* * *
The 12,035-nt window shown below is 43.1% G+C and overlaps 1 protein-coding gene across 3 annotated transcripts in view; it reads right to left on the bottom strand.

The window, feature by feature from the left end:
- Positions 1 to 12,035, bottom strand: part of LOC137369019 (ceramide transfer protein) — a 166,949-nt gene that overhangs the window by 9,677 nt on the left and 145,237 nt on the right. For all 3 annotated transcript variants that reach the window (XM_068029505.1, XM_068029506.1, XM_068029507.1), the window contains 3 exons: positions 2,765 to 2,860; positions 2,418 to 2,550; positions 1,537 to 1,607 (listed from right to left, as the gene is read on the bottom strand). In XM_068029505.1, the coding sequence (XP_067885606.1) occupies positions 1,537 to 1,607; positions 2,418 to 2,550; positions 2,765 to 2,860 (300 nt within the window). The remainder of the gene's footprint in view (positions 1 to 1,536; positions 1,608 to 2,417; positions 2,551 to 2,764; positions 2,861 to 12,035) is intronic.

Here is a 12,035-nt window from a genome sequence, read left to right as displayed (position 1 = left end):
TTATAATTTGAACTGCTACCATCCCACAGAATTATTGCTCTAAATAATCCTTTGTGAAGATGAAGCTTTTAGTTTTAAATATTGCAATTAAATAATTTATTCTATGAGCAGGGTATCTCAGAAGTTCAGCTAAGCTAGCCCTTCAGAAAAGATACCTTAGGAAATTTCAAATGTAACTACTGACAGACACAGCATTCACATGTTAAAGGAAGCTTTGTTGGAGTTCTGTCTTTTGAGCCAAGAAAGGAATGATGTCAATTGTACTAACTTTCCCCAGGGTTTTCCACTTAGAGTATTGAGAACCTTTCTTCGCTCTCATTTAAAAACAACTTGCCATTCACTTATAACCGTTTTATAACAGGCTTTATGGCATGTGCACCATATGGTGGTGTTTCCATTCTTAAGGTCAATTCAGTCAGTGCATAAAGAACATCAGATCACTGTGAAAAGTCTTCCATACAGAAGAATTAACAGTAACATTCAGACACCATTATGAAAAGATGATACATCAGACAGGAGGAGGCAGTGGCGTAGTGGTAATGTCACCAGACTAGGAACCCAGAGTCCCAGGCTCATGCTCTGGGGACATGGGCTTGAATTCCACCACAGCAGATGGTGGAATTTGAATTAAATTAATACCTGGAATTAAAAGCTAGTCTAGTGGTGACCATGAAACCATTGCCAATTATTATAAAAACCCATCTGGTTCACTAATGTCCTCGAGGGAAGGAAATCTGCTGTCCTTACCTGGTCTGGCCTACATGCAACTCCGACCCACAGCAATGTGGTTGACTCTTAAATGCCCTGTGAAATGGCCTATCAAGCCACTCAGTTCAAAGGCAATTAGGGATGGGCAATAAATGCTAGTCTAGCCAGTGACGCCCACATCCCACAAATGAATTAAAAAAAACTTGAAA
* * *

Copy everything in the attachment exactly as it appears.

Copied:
The 12,035-nt window shown below is 43.1% G+C and overlaps 1 protein-coding gene across 3 annotated transcripts in view; it reads right to left on the bottom strand.

The window, feature by feature from the left end:
- Positions 1 to 12,035, bottom strand: part of LOC137369019 (ceramide transfer protein) — a 166,949-nt gene that overhangs the window by 9,677 nt on the left and 145,237 nt on the right. For all 3 annotated transcript variants that reach the window (XM_068029505.1, XM_068029506.1, XM_068029507.1), the window contains 3 exons: positions 2,765 to 2,860; positions 2,418 to 2,550; positions 1,537 to 1,607 (listed from right to left, as the gene is read on the bottom strand). In XM_068029505.1, the coding sequence (XP_067885606.1) occupies positions 1,537 to 1,607; positions 2,418 to 2,550; positions 2,765 to 2,860 (300 nt within the window). The remainder of the gene's footprint in view (positions 1 to 1,536; positions 1,608 to 2,417; positions 2,551 to 2,764; positions 2,861 to 12,035) is intronic.

Here is a 12,035-nt window from a genome sequence, read left to right as displayed (position 1 = left end):
TTATAATTTGAACTGCTACCATCCCACAGAATTATTGCTCTAAATAATCCTTTGTGAAGATGAAGCTTTTAGTTTTAAATATTGCAATTAAATAATTTATTCTATGAGCAGGGTATCTCAGAAGTTCAGCTAAGCTAGCCCTTCAGAAAAGATACCTTAGGAAATTTCAAATGTAACTACTGACAGACACAGCATTCACATGTTAAAGGAAGCTTTGTTGGAGTTCTGTCTTTTGAGCCAAGAAAGGAATGATGTCAATTGTACTAACTTTCCCCAGGGTTTTCCACTTAGAGTATTGAGAACCTTTCTTCGCTCTCATTTAAAAACAACTTGCCATTCACTTATAACCGTTTTATAACAGGCTTTATGGCATGTGCACCATATGGTGGTGTTTCCATTCTTAAGGTCAATTCAGTCAGTGCATAAAGAACATCAGATCACTGTGAAAAGTCTTCCATACAGAAGAATTAACAGTAACATTCAGACACCATTATGAAAAGATGATACATCAGACAGGAGGAGGCAGTGGCGTAGTGGTAATGTCACCAGACTAGGAACCCAGAGTCCCAGGCTCATGCTCTGGGGACATGGGCTTGAATTCCACCACAGCAGATGGTGGAATTTGAATTAAATTAATACCTGGAATTAAAAGCTAGTCTAGTGGTGACCATGAAACCATTGCCAATTATTATAAAAACCCATCTGGTTCACTAATGTCCTCGAGGGAAGGAAATCTGCTGTCCTTACCTGGTCTGGCCTACATGCAACTCCGACCCACAGCAATGTGGTTGACTCTTAAATGCCCTGTGAAATGGCCTATCAAGCCACTCAGTTCAAAGGCAATTAGGGATGGGCAATAAATGCTAGTCTAGCCAGTGACGCCCACATCCCACAAATGAATTAAAAAAAACTTGAAA